It also decided to provide nuclear energy a fixed level of support, pegged to predicted wholesale market prices, rather than allow it to receive the fluctuating, often more generous prices awarded to renewables.
Illinois is even more explicitly far-reaching in the aims of its ZEC program: The title of its governing legislation is the “Future Energy Jobs Bill,” and leaders in the state have touted the ZEC program for its job-preserving potential.
Each of these policies reflects decisions by state actors—either the legislature or the commission in charge of electricity—to pursue courses of decarbonization that focus on goals beyond the most efficient removal of carbon.
They want their decarbonization policies to also create new local industries and jobs, provide new ways for consumers to produce energy close to home, solve contemporaneous environmental challenges, preserve open space and utilize abandoned lots or existing structures, and stabilize energy prices and air emissions during a period of dramatic transition.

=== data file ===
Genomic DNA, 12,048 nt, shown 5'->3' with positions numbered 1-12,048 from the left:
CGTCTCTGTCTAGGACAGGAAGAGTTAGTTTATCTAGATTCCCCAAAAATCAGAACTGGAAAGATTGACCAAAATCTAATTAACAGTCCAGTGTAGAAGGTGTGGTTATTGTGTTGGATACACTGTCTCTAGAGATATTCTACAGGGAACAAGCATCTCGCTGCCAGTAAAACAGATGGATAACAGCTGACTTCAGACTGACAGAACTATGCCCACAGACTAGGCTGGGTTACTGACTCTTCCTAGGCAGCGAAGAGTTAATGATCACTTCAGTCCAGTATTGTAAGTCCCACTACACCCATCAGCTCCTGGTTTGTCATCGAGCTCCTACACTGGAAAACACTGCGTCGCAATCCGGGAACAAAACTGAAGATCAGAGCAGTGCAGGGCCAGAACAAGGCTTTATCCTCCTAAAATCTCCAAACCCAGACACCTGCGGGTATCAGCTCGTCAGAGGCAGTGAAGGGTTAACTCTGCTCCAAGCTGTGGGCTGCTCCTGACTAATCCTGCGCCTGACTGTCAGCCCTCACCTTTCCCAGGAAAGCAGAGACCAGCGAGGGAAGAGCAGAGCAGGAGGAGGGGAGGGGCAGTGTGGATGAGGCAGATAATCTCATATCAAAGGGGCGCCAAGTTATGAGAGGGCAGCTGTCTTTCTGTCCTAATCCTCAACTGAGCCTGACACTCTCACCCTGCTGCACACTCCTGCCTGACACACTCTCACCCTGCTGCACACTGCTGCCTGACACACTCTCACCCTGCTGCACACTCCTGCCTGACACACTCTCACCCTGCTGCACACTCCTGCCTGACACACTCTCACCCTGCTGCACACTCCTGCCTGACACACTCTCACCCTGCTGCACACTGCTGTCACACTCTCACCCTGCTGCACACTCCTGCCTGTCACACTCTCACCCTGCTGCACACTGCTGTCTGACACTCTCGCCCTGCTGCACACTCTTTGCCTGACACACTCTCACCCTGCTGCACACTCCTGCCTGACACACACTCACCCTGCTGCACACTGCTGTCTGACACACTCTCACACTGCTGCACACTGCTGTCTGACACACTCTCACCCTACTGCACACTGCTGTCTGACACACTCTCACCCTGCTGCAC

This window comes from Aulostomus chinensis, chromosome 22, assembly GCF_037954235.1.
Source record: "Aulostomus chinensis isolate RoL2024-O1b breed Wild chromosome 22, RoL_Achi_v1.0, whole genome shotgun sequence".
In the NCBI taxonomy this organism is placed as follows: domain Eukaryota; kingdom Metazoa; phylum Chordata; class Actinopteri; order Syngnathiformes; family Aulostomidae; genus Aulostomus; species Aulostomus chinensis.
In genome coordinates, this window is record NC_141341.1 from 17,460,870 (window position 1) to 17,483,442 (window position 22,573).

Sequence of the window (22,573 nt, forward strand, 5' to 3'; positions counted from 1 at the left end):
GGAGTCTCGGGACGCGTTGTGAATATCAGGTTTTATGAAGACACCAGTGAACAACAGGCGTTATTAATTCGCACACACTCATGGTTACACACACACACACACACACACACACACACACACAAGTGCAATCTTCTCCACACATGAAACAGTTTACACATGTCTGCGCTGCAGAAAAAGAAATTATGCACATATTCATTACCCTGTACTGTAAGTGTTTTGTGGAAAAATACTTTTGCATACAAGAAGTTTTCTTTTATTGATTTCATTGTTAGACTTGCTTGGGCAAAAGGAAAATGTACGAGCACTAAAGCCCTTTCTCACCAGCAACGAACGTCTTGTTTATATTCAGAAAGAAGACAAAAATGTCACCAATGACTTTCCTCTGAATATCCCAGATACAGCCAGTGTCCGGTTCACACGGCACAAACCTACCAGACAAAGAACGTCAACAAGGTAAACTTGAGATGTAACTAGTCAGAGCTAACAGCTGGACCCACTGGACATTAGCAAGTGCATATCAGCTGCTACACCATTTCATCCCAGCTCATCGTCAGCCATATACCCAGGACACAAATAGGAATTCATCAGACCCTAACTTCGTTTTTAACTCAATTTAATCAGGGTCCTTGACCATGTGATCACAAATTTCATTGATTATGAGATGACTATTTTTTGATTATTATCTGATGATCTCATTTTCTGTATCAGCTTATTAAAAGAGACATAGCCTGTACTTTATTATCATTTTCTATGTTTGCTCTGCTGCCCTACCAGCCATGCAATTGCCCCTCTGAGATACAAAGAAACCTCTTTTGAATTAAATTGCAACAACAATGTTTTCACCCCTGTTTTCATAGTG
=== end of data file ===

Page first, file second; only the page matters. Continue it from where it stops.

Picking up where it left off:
C. Is It All Just Rent Seeking?
It is not difficult to conjure up a public-choice-minded skeptic’s swift reaction to my argument: social project? These state policies are all just examples of successful rent seeking, in which certain powerful industries are benefitting to the detriment of the people of the state!
A proponent of the rent-seeking hypothesis might suggest that most of the state policies detailed in this Article are deviations from the most efficient way to decarbonize, which would be to simply put a price on carbon.
These deviations might be the result of successful lobbying on the part of particular clean-energy industries—including nuclear, wind, and solar—which have secured for themselves premium prices for their particular type of clean energy at the expense of ratepayers, who are largely unorganized, politically powerless players in these debates.